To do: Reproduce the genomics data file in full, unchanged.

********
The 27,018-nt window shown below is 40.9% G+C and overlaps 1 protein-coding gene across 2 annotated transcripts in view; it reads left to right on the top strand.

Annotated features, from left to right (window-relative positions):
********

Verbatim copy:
The 27,018-nt window shown below is 40.9% G+C and overlaps 1 protein-coding gene across 2 annotated transcripts in view; it reads left to right on the top strand.

Annotated features, from left to right (window-relative positions):